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Week 6: A Lesson On Education In The Legislature

Elaine Clark/KUER

Education is always touted as a top priority, if not THE top priority, during the legislative session. But Utah also ranks consistently low for per-pupil spending compared to the rest of the country. In 2020, Utah was dead-last. During this legislative session, though, lawmakers have passed some pretty education-friendly bills and increased funding by half a billion dollars.

So, we brought in KUER’s education reporter Jon Reed to give us a quick lesson on how lawmakers are funding and regulating schools, teachers and students. We also talked with Heidi Matthews, president of the Utah Education Association, about what’s raising red flags for them and what they want to see signed into law..


Heidi Matthews, Utah Education Association President

Jon Reed, KUER Education Reporter

Heidi Matthews Interview Highlights

Interview highlights have been edited for length and clarity.

On Utah’s education funding in the past and in 2021:

We have been at the lowest per-pupil funding in the nation for a very long time, and this year I do feel like we have turned a big corner in terms of the amount of funding and the collaboration that has come to pass. We see funding for enrollment growth. We saw funding for an inflationary factor in the weighted pupil unit. Normally, we don't separate inflation from an increase on the weighted pupil unit, so when we would see an increase of, say, 2%, that was really lost in the increasing cost of inflation.

On educators’ legislative priorities this year:

At the beginning of the session, when we made our legislative priorities, one of the things we said was ‘if an educator is not asking for it, don't do it.’ And that didn't play out so well.

I think UEA is tracking around 60 bills. Some that are rising to the top have been those bills that seek to influence local behavior, target certain districts — particularly the Salt Lake School District. Those have been frustrating. We have focused on our more vulnerable students, in particular, H.B. 302 [which would ban trans girls to participate in girls' sports.] We see it as very harmful for some of our most vulnerable students. [S.B.] 175 has been one of concern — that opens up the use of special ed funds that are coming from the state for wider use. We see that as very threatening to an already underfunded special ed funding.

On a positive note, we testified in support of S.B. 184 to eliminate the accountability measures for standardized tests this spring. That means that we're not going to use this test to punish schools. The pandemic has not been standardized, and we can't have a standardized approach about continuing on as if nothing has happened. We know that so many students have been disproportionately impacted based on income, home security, food, race and ethnicity and all of those reasons. We cannot expect a test to capture all of the differences.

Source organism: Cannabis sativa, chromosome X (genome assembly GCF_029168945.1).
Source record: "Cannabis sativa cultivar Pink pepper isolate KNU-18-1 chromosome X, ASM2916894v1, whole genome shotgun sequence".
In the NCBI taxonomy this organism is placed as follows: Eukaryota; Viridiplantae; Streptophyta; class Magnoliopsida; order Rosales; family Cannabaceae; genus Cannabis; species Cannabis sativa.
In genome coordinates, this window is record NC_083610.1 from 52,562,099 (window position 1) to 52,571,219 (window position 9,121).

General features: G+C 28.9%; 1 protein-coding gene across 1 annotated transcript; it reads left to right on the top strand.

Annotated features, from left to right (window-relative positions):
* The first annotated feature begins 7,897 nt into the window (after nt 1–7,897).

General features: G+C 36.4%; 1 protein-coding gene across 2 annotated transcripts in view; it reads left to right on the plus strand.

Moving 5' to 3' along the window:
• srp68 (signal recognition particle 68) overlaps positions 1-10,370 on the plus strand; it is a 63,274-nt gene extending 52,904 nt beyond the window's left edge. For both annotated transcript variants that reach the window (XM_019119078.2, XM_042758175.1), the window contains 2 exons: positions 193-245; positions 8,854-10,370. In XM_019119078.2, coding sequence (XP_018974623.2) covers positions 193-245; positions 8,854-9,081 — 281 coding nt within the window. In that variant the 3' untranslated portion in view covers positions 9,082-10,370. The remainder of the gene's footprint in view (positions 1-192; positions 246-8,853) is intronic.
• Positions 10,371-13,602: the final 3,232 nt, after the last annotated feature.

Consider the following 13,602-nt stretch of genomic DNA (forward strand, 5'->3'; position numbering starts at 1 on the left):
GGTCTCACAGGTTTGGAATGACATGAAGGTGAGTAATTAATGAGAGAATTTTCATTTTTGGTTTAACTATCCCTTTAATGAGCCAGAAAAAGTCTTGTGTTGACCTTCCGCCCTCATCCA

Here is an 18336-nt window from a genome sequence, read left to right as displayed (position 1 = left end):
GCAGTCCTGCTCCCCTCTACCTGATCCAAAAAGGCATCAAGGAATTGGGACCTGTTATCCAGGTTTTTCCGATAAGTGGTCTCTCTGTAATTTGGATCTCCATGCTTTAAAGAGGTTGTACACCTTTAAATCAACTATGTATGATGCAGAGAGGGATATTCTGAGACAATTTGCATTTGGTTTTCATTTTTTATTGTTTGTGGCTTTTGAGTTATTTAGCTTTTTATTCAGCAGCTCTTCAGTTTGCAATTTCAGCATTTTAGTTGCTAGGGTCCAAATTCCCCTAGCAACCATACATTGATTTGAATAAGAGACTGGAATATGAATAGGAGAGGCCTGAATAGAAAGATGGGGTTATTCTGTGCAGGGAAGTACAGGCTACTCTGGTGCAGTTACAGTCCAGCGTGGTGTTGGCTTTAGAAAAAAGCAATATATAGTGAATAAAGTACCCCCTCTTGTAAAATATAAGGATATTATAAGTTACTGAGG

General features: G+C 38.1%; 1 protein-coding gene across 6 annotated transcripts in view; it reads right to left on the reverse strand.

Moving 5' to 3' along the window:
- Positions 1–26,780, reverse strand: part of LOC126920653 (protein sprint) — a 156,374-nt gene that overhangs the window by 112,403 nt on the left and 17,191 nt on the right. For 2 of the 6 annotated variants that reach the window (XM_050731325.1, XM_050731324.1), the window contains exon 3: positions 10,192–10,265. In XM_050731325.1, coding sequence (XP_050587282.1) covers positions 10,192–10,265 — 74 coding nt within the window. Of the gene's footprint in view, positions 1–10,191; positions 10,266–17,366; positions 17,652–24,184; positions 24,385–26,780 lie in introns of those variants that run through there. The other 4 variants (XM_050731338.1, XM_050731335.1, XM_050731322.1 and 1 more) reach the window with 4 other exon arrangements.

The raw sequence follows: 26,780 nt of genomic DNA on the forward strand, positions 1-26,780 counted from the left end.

Jon Reed Interview Highlights

On how the COVID-19 pandemic is impacting education legislation:

It seems like the biggest thing going forward is just to see how students are doing and how they've managed during this whole pandemic. They faced so many disruptions this year from all the challenges of learning online, having to quarantine for days at a time, entire schools shutting down, facing covid-19 outbreaks. So that's the big question going forward is ‘how disruptive has this year been?’ There are a lot of concerns there, and I think it's going to be a real focus for the state and schools going forward.

This isn't necessarily coming from the state, but Utah schools are getting about $274 million in the second round of COVID relief federal funding. So state lawmakers in their budget have specifically directed schools to put most of that money towards addressing learning loss. That would be things like after-school programs, hiring temporary classroom aides and individual learning plans.

On tensions between lawmakers and schools:

Early on, lawmakers said they were giving teachers bonuses, but only if they were in districts that had in-person classes. [That] was clearly singling out teachers in the Salt Lake City school district. For most of the year, they've been entirely remote. And so people that I heard from in the education community were really taken aback by that. It felt like blackmail or strong-arming, and teachers were kind of disgusted about how that all played out.

And then lawmakers, for their part, were pretty open and unapologetic about how it really was about getting Salt Lake City to reopen. Salt Lake City ultimately did reopen and those teachers there will get the bonuses, but it left a bad taste in a lot of people's mouths. It's these little signs showing that the legislature — they say they support local control, they want schools to have control, but then they have also been directing things as they see fit.

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Bills Referenced:

Emily Means is a government and politics reporter at KUER.
Sonja Hutson is a politics and government reporter at KUER.
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